reply to post by Zaphod58
Haha yeah it does. Try telling that to the strike eagle drivers. lol (yes in my opinion they are the cockiest pilots). NKAWTG...N!
Well most people know its the tanker motto. "Nobody Kicks Ass Without Tanker Gas....Nobody!"
I'll start with the phrase. The rumor is that the Grissom boys started using NKAWTG back in 1984 for special ops missions down south. This is backed
up by David English's book "The Air Up There" where he says the same thing.
As for the patch, it started way back in the day for the 384th ARS out of McConnell AFB, KS. This used to be the only squadron on the KC-135 side (ask
gariac for the KC-10s in the range, probably Sierra 99) that was certified for special ops. And they still are in some ways, except during times of
war and stuff. We can't normally refuel below 10,000 feet AGL, but the 384th could for spec op missions involving say an AC-130 or other variant. And
that has to do with the flight characteristics of the boom at low speed and low altitude. It takes quite a bit of muscles to hold the boom up to 30 on
the elevation at that speed. Nowadays, most Instructor level booms are certified to do this.
Back to topic, the 384th ARS still uses "spooky" (from the spy vs spy character) on their nametags. Edwards AFB has two refueling squadrons
(although I only know of one KC-135 they actually own): the 445th FLTS (active duty) and the 370th FLTS (guard). The 445th owns all experimental
testing while the 370th own all developmental testing, but they both can share, depending on mission needs. As most people already know, Edwards
calls for Active and Guard squadrons from all over the US to go there for two week TDY's. Usually it's two jets/crews every two weeks, except during
busy times like the F-22 or F-35 (just saw google earth's new imagery of Edwards with five total KC-135's on the ramp, probably F-35 testing).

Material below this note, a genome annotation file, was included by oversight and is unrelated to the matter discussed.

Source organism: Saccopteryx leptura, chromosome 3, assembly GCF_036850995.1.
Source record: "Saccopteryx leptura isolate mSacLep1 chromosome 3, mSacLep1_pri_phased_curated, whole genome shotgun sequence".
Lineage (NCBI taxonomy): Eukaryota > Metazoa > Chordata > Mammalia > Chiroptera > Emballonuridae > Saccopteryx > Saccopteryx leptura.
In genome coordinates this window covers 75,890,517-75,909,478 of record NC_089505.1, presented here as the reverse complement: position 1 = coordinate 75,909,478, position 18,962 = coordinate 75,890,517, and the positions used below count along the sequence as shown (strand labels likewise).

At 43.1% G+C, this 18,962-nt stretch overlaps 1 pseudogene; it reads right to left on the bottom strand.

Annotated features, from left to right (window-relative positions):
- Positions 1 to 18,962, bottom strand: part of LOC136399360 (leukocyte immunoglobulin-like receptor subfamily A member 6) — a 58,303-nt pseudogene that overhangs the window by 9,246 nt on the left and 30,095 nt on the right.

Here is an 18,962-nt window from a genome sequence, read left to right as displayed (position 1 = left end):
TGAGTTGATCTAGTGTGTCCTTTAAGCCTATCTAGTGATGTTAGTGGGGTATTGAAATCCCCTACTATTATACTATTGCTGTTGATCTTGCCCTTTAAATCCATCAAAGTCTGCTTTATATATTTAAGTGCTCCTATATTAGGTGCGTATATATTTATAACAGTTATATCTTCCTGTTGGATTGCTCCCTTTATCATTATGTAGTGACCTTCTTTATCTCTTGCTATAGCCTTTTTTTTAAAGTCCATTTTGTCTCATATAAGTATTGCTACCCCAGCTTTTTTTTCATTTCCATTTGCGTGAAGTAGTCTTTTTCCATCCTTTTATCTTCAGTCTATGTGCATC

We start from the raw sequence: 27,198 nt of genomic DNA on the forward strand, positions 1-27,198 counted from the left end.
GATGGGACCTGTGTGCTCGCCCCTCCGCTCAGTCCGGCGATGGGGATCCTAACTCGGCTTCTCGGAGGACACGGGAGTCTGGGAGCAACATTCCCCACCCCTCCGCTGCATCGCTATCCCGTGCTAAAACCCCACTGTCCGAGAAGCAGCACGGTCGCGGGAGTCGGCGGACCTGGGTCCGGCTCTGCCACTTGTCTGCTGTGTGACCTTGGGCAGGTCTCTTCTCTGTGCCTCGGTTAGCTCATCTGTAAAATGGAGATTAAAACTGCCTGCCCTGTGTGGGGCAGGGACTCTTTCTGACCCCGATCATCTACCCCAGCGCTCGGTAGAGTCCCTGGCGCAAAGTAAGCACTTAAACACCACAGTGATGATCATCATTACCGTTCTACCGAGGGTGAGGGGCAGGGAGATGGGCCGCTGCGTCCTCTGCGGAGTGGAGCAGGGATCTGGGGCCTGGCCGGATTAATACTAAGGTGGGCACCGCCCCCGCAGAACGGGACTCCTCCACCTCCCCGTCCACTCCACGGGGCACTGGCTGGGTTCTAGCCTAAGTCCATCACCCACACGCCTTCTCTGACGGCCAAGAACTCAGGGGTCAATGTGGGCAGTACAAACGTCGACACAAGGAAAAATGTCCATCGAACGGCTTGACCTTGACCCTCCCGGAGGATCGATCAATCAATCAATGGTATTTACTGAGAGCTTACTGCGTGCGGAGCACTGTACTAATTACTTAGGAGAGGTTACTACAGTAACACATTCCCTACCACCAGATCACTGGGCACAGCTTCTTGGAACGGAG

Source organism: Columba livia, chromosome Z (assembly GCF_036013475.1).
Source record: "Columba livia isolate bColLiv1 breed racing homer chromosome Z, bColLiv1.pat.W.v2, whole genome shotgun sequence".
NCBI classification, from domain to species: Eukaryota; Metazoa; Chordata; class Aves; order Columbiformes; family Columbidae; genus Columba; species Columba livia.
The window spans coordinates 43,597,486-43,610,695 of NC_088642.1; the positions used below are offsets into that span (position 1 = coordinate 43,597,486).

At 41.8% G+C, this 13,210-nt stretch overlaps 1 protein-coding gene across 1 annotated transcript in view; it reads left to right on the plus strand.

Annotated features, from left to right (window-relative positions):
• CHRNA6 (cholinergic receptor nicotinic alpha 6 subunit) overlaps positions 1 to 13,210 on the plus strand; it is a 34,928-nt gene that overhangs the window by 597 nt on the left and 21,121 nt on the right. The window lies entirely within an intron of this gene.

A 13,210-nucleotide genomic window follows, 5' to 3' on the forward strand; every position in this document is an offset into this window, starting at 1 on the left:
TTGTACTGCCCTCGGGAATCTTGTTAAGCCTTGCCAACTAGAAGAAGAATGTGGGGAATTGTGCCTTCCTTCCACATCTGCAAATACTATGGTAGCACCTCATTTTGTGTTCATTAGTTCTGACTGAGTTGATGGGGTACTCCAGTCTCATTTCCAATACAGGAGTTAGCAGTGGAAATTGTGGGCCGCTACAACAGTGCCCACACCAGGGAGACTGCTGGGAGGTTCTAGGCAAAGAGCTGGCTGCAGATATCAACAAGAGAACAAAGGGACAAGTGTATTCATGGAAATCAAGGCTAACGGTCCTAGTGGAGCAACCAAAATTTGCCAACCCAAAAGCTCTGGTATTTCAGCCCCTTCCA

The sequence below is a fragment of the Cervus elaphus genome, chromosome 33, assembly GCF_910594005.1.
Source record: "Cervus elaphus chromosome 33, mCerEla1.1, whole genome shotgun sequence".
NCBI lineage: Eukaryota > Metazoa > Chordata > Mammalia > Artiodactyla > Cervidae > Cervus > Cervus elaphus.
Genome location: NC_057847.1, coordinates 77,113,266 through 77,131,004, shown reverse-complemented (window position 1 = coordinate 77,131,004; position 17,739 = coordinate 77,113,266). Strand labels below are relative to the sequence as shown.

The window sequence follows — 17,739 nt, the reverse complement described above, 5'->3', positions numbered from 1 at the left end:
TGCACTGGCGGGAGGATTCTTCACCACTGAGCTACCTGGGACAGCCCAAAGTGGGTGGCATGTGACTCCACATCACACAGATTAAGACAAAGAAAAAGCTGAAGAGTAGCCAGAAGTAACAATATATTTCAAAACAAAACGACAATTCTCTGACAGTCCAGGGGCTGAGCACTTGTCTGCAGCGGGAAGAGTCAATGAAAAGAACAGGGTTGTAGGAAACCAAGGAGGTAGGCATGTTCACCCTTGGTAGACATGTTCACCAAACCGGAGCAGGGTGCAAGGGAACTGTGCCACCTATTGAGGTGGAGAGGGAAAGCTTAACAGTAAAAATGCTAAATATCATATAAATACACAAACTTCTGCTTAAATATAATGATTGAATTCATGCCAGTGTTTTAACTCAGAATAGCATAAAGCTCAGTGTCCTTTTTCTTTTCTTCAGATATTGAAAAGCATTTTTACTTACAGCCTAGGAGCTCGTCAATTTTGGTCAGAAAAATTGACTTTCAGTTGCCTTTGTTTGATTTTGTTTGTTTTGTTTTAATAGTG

Anyway, when I was in, my first TDY to Edwards was in 2002 and last was in 2006. We belong to the 445 FLTS
during our time there and you have to
have a TS clearance, not an interim clearance (all booms have TS clearances or interim clearances (investigation ongoing for clearance) for SIOP
purposes). Now when we leave our base, we were expecting to be there for F-22 support, at least that's what our paperwork says. But when you get
there it's hit or miss what you get to do. If your flight plan is going into the "box" area tracks, most likely your going to have security with
you (but not always), and most likely your going to see something maybe a dozen people have seen before, depending on the compartmentalization of the
I know it's a little off topic but it explains the patch in due time. Well these two week missions consisting of flying every morning or night for
around 3-4 hours and culminated with leaving on the second friday, heading back home. If you were one of the lucky ones to see a black project, then
the 445th Squadron Commander and Chief Boom gave you the infamous tanker black world patch shown above. It's also known as a Friday or morale patch,
and they discouraged it's use off base and outside of Edwards. I got mine in 2002, as a fresh instructor boom much to the jealousy of fellow booms
back home, on my second trip to Edwards. We also got a certificate that was actually classified Secret and had to be carried in our "secrets" bag.
When returning to our home base, the certificates were displayed in the Top Secret SIOP/8044 briefing room in the vault for everyone to see. That
certificate was the first time I've seen the six stars used in conjunction with Area 51 (if you don't know what I'm talking about don't ask)
I can't say what else was on it, unfortunately.
So that's the story of the tanker black world patch. Not too glamorous I know, but at least it has an interesting story behind it, probably like most
of the patches from the black world. Anybody have any questions I'll answer as much as I can, but you know the rules of classified material.